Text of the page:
The alcohol industry in the UK persists to thrive, major thanks to their biggest customers: problem drinkers who get poorer from health costs and continued alcohol purchases.
Experts blame the industry for posing irresponsible prices and marketing strategies.
In England alone, alcohol sales are estimated at about £23.7 billion or $33.8 billion.
"There's no doubt that the drinks industry depends on excessive drinking to drive its profits," says Ian Gilmore, chairman of Alcohol Health Alliance, which is composed of over 40 concerned organizations.
Nick Sheron of Southampton University and colleagues discovered that 69 percent of the total alcohol consumed in a Public Health England survey was accounted for hazardous and harmful drinkers. Sheron is a co-founder of Alcohol Health Alliance.
He further says that out of the said number, 38 percent of these drinkers exceed the alcohol intake limits set by previous guidelines which is 14 units per week for women and 21 for men.
The remaining percentage belongs to harmful drinkers who consume over 35 units of alcohol for women and 50 in men. The addiction of these people are said to most likely cause liver disorders such as cirrhosis.
About 10.8 million individuals drink at risky levels and approximately 1.6 million are probably alcohol dependent, estimates Public Health England.
As a result, over one million hospitalizations in a year are connected to alcohol. Such number is twice the finding 10 years ago. From 2013 to 2014, NHS spent about £3.5 billion or $5 billion, says Public Health England.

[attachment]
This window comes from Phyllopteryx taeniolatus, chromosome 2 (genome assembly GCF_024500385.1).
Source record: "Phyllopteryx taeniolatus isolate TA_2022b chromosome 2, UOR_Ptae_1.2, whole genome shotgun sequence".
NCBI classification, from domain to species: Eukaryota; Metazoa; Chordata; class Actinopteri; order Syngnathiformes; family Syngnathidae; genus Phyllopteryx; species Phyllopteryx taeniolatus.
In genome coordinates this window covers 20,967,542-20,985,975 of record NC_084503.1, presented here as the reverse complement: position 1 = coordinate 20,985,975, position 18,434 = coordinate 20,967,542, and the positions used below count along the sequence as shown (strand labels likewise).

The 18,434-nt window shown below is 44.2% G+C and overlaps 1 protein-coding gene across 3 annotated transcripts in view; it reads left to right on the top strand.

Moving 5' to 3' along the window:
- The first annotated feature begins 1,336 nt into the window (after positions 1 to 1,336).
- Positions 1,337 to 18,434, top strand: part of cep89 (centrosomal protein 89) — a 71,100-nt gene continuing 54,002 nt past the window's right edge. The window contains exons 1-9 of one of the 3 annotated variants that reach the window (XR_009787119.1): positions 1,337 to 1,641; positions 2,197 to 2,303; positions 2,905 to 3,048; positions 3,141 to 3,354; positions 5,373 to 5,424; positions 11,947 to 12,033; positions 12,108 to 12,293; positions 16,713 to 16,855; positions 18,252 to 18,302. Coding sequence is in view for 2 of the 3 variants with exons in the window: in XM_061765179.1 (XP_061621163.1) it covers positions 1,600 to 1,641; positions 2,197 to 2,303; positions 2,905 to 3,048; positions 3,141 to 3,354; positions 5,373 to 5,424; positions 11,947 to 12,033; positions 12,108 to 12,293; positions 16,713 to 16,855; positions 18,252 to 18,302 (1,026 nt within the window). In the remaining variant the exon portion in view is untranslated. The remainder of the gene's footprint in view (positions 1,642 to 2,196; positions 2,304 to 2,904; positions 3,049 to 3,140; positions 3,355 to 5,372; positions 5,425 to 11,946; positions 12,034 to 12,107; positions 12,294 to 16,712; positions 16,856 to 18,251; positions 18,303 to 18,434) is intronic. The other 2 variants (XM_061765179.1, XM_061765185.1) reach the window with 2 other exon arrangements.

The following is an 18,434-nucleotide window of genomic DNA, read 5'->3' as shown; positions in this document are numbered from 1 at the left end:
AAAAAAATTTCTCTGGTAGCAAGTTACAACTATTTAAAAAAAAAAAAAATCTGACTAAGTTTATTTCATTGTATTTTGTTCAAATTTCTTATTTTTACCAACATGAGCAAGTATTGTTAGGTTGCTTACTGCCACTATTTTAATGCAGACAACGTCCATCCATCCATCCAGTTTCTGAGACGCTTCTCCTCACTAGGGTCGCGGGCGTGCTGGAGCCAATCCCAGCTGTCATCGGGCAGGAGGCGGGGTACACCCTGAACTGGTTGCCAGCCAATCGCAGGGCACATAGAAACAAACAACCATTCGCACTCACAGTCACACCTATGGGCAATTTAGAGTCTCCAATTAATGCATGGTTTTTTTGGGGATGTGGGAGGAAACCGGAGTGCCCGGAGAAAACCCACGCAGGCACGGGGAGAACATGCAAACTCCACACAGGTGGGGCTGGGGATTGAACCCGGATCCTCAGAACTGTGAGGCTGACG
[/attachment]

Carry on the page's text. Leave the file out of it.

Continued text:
In a paper published in 2015, Sheron and colleagues found that harmful drinkers confined in a liver treatment unit consumed high amounts of cheap alcohol. Men drank 146 units while women had 142 units for a median price of 33p/unit. The researchers then suggest that raising the minimum price of alcohol to 50p/unit would impact the heaviest drinkers the most.
The Statistics on Alcohol Report 2015 by the UK government's Health and Social Information states that the total alcohol purchased for home consumption increased from 527 milliliters in 1992 to 792 milliliters in 2003-2004.
In 2012, each person had a weekly consumption of 700 milliliters, which is 33 percent higher than in 1992.
The highest alcohol consumption was noted in Yorkshire and the Humber, where each person drank 874 milliliters per week.
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